Heilig hosts mid-afternoon star party

Melissa Nie, Director of RubicOnline

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Students flocked to the athletic fields yesterday, braving the biting cold to look through special equipment to catch a glimpse of Mercury’s transit across the sun.

“These transits of Mercury where it goes directly between us and the sun, they’re not very common,” US Science teacher Steve Heilig said.

The reason behind that? Mercury’s orbit is tipped very slightly relative to the Earth. When the Earth and Mercury wind up on the same side of the sun, Mercury is often somewhat above or below the plane of the Earth’s orbit. This only happens twice a year: in November and May.

“So if during November or May, Mercury is lined up with us in the sun, then, in fact, it will be right across the face of the sun. That’s why it just doesn’t happen real often,” Heilig said.

I’ll have to come back for that if I’m retired.”

— Steve Heilig

Since looking at the sun isn’t a viable option, Heilig used a few special tools such as filters that block out so much sunlight that it is dimmed by a factor of 100,000.

“I’ve got filters that I put onto my big binoculars. Then you can use the binoculars and just look at the sun. Without the filters, of course the binoculars would be concentrating the sunlight. That would be terrible. You never want to do that. But with the filters on it’s perfectly fine,” Heilig said.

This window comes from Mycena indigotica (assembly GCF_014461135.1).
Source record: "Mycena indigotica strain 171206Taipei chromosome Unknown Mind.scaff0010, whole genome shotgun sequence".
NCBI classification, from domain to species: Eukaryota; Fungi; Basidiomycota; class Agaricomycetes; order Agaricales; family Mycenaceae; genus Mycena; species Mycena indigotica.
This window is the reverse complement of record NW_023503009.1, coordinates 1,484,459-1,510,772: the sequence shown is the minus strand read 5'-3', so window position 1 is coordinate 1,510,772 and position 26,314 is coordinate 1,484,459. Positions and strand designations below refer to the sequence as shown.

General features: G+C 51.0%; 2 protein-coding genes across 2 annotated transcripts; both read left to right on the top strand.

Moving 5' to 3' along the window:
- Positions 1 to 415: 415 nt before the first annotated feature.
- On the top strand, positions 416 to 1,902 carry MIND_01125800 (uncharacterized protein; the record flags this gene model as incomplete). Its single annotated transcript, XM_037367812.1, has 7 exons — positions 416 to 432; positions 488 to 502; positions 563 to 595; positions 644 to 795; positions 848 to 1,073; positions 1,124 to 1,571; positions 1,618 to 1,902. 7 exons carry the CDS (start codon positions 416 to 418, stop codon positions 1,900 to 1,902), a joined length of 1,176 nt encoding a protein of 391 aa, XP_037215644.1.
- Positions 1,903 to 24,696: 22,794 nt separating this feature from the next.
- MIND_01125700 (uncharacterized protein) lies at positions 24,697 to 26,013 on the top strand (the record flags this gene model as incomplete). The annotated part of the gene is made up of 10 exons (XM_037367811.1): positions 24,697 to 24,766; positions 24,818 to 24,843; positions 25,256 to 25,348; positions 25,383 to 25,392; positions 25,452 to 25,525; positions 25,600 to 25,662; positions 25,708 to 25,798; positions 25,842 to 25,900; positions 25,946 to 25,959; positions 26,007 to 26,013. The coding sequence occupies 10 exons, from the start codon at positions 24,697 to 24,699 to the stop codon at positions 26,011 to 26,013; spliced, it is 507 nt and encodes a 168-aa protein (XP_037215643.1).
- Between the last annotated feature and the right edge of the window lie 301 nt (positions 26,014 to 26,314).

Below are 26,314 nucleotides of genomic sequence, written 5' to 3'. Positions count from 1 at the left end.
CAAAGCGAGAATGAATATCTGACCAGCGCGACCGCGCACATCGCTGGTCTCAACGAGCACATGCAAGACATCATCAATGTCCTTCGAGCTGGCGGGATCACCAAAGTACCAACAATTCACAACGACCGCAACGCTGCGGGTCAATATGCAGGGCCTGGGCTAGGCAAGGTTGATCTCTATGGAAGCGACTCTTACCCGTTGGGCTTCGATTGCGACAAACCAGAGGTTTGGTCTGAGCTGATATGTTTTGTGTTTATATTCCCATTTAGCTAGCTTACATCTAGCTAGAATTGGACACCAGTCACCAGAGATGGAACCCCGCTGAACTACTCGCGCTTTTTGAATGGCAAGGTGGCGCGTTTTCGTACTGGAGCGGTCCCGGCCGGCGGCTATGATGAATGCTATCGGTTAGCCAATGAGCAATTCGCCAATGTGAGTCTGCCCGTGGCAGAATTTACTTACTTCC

He also used a solar telescope, which only allows red light emitted from the hydrogen spectrum through.

“That’s a different way of dropping the brightness of the sun by a factor of 100,000 by simply getting rid of most of the spectrum entirely and just accepting that little bit,” Heilig said.

Despite all the special equipment, one had to squint to catch a glimpse of Mercury.

“To be honest, it was a really small dot,” senior Nathan Sobotka said. “But it was pretty cool, because we looked at the sun.”

Heilig teaches the Space Science elective, and one of the tasks for students was to watch this phenomenon.

“We have observation assignments, so we have to go out and Dr. Heilig gives us a list of things to look for. It can be kind of cold, which is the worst part, but he’ll also use telescopes and we get to see things like Saturn’s rings, and that’s pretty cool,” Sobotka said.

The next time people on Earth will be able to see Mercury cross the sun will be in November of 2032.

“I’ll have to come back for that if I’m retired,” Heilig said.

Missed the event and don’t want to wait 13 years? Check out these pictures and learn more about the science here.

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